The night was partly cloudy but stayed clear enough for long enough to allow great views. As the sky was getting dark the International Space Station flew over from horizon to horizon, west to east, passing nearly overhead. I had a camera and ultra-wide lens ready and caught the pass in 10 exposures, each 30 seconds long, here stacked in Photoshop. The accumulated exposure time also makes the stars trail in circles around the North Star at upper right.

It was one of many fine sky sights hundreds of stargazers enjoyed this weekend at the SSSP, and no doubt at dozens of other star parties around the continent this weekend.

– Alan, August 11, 2013 / © 2013 Alan Dyer

Canola Field Stars


Circumpolar Star Trails over Canola Field (July 26, 2013)

Stars in a blue sky wheel above a ripening field of yellow canola.

It’s been a couple of fine nights of nightscape shooting under the light of the waning Moon and clear skies.

I’ve been shooting from no more exotic location than my local rural neighbourhood, travelling for 5 minutes to spots near one of the many canola fields growing nearby. I wanted to grab some nightscapes over the  fields before they lose their yellow flowers and turn green.

The feature image above looking north is from a time-lapse sequence and stacks several images with the “comet trail” effect, to show the northern stars turning about the North Star.

Big Dipper over Canola Field #2 (July 26, 2013)

This image, also a frame from another time lapse with a longer lens, shows the Big Dipper above that same field but in an exposure short enough to prevent the stars from trailing. You can now make out the familiar Dipper pattern.

This is a very Canadian scene, with the Big Dipper high in a northern latitude sky, and with the foreground crop a Canadian one – Canola was developed in the 1970s at the University of Manitoba. The “can” in canola stands for Canada. Pity there was no aurora.

– Alan, July 28, 2013 / © 2013 Alan Dyer

 

Star Rain


Star Rain - Big Dipper Star Trails

The sky seems to swirl in a rainstorm of stars.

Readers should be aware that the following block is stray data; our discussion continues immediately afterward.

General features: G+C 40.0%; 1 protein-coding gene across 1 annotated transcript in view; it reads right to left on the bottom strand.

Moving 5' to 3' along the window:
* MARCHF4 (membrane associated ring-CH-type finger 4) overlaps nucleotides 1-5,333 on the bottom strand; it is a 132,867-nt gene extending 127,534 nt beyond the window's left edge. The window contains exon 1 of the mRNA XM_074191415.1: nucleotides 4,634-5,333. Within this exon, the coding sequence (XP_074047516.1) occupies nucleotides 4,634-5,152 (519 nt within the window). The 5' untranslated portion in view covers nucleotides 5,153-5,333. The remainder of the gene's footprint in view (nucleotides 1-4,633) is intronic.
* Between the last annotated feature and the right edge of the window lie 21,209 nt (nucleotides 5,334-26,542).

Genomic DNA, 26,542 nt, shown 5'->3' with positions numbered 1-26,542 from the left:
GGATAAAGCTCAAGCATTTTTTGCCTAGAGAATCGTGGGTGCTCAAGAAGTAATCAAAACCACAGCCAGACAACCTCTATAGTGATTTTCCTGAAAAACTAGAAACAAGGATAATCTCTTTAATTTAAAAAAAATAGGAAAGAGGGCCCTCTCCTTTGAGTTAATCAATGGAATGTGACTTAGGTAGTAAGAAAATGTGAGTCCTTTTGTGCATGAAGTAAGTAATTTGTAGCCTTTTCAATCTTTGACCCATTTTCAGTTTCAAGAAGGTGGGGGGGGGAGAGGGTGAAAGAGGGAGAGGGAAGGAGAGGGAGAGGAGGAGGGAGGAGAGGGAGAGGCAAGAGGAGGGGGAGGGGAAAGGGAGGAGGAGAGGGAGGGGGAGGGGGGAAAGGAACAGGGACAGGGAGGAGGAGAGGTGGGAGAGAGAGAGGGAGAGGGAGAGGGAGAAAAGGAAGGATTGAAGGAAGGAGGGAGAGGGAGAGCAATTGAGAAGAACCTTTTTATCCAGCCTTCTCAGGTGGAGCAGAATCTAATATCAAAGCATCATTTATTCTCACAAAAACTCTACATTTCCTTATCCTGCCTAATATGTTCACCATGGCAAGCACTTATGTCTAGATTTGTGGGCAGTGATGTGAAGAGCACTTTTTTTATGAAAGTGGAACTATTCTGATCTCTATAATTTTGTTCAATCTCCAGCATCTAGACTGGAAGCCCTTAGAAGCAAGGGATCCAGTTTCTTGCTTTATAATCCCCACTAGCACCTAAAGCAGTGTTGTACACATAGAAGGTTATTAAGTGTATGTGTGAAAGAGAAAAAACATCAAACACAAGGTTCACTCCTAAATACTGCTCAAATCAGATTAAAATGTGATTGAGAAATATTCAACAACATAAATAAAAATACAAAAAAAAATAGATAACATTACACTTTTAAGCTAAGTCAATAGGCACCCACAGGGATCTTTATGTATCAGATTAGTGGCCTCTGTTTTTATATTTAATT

I’ve combined several exposures of the stars in the northern sky to create a “comet trail” effect, showing them turning about the celestial pole. The top photo looks northwest to the stars around the Big Dipper and picks up the purple light of a faint aurora.

For the photo below, taken on a different night, I used a fish-eye lens to capture the entire sky, but looking north. You can see how the sky turns counterclockwise about the Pole Star. The Milky Way also appears as a blurred band of light.

Circumpolar Comet Star Trails (July 16, 2013)

I shot these last week from the cabin at Reesor Ranch in Saskatchewan during a wonderful week of nightscape photography in the Cypress Hills.

To create these images I used the Advanced Stacking Actions from Star Circle Academy.

– Alan, July 25, 2013 / © 2013 Alan Dyer

 

Star and Satellite Trails


Big Dipper Star Trails and Iridium Flares (July 12, 2013)

A long exposure captures streaks from the turning stars and passing satellites.

This was a busy sky. The feature photo stacks a dozen images taken over 6 minutes.

During that time the northern stars around the Big Dipper turned about the celestial pole just off frame at upper right.

Meanwhile, two satellites passed through the field, both flaring in brightness briefly, tracing tapered streaks from left to right above the treetops. These may have been Iridium satellites, infamous for producing sunglint flares as they momentarily reflect the Sun from their mirror-like antenna panels.

A magenta aurora tints the northern sky as well.

Big Dipper & Purple Aurora (July 12, 2013)

This image is from the same sequence of 300 or so I took last night for a time-lapse movie, but this is a single 30-second exposure so the stars look more natural and pinpoint. Now you can make out the familiar pattern of the Big Dipper.

I shot several sequences last night, until the clouds rolled in and curtailed photography. However, skies are clearing again and the forecast is for several clear nights to come over the Cypress Hills. I’ve got a few locations picked out for time-lapse shooting if the skies cooperate.

– Alan, July 12, 2013 / © 2013 Alan Dyer